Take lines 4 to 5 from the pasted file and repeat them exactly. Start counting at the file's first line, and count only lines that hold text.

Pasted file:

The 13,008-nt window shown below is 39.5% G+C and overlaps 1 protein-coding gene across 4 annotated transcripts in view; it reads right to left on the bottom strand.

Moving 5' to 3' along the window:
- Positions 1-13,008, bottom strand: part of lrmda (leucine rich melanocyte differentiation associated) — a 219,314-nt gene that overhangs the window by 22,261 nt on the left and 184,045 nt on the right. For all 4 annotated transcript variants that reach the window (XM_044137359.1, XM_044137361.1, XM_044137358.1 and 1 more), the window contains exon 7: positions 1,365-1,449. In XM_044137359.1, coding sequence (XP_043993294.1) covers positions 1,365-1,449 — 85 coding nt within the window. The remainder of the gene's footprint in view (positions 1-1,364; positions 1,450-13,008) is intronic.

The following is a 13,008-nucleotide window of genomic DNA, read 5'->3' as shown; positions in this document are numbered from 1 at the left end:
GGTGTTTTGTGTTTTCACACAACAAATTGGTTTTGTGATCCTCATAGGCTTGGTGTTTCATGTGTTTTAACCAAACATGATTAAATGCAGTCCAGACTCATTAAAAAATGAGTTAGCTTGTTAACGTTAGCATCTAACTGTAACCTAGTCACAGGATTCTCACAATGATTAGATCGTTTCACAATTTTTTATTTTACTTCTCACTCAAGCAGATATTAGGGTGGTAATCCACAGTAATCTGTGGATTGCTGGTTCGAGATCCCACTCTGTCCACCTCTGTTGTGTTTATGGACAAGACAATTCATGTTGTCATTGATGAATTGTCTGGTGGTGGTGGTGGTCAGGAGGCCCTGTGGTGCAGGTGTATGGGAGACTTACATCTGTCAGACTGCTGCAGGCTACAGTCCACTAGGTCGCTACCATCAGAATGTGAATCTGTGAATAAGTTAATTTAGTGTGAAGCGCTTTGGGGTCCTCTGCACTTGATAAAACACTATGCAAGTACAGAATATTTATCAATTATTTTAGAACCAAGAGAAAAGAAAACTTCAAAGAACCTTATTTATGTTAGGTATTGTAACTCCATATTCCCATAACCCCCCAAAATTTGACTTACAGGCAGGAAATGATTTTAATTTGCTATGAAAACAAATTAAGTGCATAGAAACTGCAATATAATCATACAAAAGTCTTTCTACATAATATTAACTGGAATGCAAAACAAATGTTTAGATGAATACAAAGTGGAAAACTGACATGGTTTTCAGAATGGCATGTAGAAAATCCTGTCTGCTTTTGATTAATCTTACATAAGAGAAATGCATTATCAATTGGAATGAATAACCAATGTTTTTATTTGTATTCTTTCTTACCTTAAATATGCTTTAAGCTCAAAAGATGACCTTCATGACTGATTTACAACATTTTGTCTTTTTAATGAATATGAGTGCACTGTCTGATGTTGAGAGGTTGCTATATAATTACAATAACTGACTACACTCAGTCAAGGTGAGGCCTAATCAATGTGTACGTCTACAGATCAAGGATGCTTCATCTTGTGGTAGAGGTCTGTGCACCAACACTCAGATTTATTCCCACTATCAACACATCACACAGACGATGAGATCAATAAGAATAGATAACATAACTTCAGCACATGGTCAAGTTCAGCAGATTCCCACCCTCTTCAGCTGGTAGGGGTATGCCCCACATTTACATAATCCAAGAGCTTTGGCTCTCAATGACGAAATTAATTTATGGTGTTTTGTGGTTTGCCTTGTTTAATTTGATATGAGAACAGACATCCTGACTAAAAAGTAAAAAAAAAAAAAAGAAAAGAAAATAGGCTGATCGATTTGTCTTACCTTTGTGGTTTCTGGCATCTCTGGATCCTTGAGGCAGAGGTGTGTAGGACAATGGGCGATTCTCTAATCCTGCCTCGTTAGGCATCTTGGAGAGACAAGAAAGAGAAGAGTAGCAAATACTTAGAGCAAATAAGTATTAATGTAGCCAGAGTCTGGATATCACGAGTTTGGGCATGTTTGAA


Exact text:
The following is a 13,008-nucleotide window of genomic DNA, read 5'->3' as shown; positions in this document are numbered from 1 at the left end:
GGTGTTTTGTGTTTTCACACAACAAATTGGTTTTGTGATCCTCATAGGCTTGGTGTTTCATGTGTTTTAACCAAACATGATTAAATGCAGTCCAGACTCATTAAAAAATGAGTTAGCTTGTTAACGTTAGCATCTAACTGTAACCTAGTCACAGGATTCTCACAATGATTAGATCGTTTCACAATTTTTTATTTTACTTCTCACTCAAGCAGATATTAGGGTGGTAATCCACAGTAATCTGTGGATTGCTGGTTCGAGATCCCACTCTGTCCACCTCTGTTGTGTTTATGGACAAGACAATTCATGTTGTCATTGATGAATTGTCTGGTGGTGGTGGTGGTCAGGAGGCCCTGTGGTGCAGGTGTATGGGAGACTTACATCTGTCAGACTGCTGCAGGCTACAGTCCACTAGGTCGCTACCATCAGAATGTGAATCTGTGAATAAGTTAATTTAGTGTGAAGCGCTTTGGGGTCCTCTGCACTTGATAAAACACTATGCAAGTACAGAATATTTATCAATTATTTTAGAACCAAGAGAAAAGAAAACTTCAAAGAACCTTATTTATGTTAGGTATTGTAACTCCATATTCCCATAACCCCCCAAAATTTGACTTACAGGCAGGAAATGATTTTAATTTGCTATGAAAACAAATTAAGTGCATAGAAACTGCAATATAATCATACAAAAGTCTTTCTACATAATATTAACTGGAATGCAAAACAAATGTTTAGATGAATACAAAGTGGAAAACTGACATGGTTTTCAGAATGGCATGTAGAAAATCCTGTCTGCTTTTGATTAATCTTACATAAGAGAAATGCATTATCAATTGGAATGAATAACCAATGTTTTTATTTGTATTCTTTCTTACCTTAAATATGCTTTAAGCTCAAAAGATGACCTTCATGACTGATTTACAACATTTTGTCTTTTTAATGAATATGAGTGCACTGTCTGATGTTGAGAGGTTGCTATATAATTACAATAACTGACTACACTCAGTCAAGGTGAGGCCTAATCAATGTGTACGTCTACAGATCAAGGATGCTTCATCTTGTGGTAGAGGTCTGTGCACCAACACTCAGATTTATTCCCACTATCAACACATCACACAGACGATGAGATCAATAAGAATAGATAACATAACTTCAGCACATGGTCAAGTTCAGCAGATTCCCACCCTCTTCAGCTGGTAGGGGTATGCCCCACATTTACATAATCCAAGAGCTTTGGCTCTCAATGACGAAATTAATTTATGGTGTTTTGTGGTTTGCCTTGTTTAATTTGATATGAGAACAGACATCCTGACTAAAAAGTAAAAAAAAAAAAAAGAAAAGAAAATAGGCTGATCGATTTGTCTTACCTTTGTGGTTTCTGGCATCTCTGGATCCTTGAGGCAGAGGTGTGTAGGACAATGGGCGATTCTCTAATCCTGCCTCGTTAGGCATCTTGGAGAGACAAGAAAGAGAAGAGTAGCAAATACTTAGAGCAAATAAGTATTAATGTAGCCAGAGTCTGGATATCACGAGTTTGGGCATGTTTGAA